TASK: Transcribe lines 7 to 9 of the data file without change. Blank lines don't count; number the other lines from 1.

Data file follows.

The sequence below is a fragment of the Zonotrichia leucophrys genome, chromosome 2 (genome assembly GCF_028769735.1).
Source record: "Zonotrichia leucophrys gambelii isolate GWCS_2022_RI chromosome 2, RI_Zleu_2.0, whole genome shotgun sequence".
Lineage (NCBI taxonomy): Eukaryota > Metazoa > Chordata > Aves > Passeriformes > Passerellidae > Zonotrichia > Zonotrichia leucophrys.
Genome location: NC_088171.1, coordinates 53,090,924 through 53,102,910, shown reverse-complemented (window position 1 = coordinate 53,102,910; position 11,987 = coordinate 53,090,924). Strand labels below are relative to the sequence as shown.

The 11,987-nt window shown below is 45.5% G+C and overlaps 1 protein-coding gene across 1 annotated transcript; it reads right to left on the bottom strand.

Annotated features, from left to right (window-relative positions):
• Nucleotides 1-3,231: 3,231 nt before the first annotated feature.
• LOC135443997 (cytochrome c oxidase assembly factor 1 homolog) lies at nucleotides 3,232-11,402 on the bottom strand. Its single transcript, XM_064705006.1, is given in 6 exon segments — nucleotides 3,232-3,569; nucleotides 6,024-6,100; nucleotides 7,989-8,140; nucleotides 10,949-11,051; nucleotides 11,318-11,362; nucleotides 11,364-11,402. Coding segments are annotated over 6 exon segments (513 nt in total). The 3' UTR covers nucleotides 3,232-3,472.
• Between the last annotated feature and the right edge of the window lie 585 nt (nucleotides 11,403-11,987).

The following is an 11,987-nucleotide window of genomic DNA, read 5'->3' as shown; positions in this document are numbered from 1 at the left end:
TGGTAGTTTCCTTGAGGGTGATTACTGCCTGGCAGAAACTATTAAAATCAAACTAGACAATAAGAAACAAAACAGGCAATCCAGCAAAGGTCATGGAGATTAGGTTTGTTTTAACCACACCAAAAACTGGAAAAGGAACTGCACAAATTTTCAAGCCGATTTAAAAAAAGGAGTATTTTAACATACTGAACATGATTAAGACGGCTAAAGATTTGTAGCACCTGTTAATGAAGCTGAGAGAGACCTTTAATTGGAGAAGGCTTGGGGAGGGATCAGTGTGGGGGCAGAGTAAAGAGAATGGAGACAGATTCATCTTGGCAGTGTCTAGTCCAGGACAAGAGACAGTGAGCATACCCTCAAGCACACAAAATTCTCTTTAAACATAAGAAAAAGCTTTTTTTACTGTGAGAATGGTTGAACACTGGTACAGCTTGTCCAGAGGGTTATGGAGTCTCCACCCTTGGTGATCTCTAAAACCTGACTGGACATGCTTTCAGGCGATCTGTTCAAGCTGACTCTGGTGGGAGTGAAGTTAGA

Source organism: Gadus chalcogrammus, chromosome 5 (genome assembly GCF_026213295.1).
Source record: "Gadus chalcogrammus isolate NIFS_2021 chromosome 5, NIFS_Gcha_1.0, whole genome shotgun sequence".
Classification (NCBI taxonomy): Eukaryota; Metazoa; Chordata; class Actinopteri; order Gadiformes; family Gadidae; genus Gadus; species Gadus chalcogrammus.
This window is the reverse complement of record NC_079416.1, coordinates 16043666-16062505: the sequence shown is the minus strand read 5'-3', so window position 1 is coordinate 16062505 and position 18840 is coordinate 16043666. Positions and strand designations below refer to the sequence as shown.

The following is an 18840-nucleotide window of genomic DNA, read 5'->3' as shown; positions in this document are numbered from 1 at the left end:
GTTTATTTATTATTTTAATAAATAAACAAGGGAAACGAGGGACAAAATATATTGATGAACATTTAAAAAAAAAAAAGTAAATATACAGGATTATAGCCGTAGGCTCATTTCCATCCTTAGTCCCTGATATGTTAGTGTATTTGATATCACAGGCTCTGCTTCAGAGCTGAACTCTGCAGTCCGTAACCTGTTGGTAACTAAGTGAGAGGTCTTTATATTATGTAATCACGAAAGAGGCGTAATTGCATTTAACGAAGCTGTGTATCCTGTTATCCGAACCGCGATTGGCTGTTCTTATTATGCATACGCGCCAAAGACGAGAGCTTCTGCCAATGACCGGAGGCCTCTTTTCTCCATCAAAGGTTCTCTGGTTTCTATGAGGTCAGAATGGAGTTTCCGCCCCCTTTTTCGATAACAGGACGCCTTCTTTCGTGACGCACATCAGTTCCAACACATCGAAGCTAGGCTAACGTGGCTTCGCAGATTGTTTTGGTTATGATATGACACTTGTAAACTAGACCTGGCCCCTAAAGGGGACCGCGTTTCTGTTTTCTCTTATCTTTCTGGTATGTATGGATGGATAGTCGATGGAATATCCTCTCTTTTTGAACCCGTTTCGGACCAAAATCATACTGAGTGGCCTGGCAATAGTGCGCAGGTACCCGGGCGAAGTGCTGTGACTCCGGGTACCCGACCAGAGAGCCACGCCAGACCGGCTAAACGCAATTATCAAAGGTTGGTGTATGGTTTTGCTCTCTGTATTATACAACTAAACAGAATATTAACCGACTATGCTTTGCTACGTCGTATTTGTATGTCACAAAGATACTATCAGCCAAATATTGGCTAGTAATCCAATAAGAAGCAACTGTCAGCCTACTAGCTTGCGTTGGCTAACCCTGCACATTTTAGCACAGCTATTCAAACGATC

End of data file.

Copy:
• Nucleotides 1-3,231: 3,231 nt before the first annotated feature.
• LOC135443997 (cytochrome c oxidase assembly factor 1 homolog) lies at nucleotides 3,232-11,402 on the bottom strand. Its single transcript, XM_064705006.1, is given in 6 exon segments — nucleotides 3,232-3,569; nucleotides 6,024-6,100; nucleotides 7,989-8,140; nucleotides 10,949-11,051; nucleotides 11,318-11,362; nucleotides 11,364-11,402. Coding segments are annotated over 6 exon segments (513 nt in total). The 3' UTR covers nucleotides 3,232-3,472.
• Between the last annotated feature and the right edge of the window lie 585 nt (nucleotides 11,403-11,987).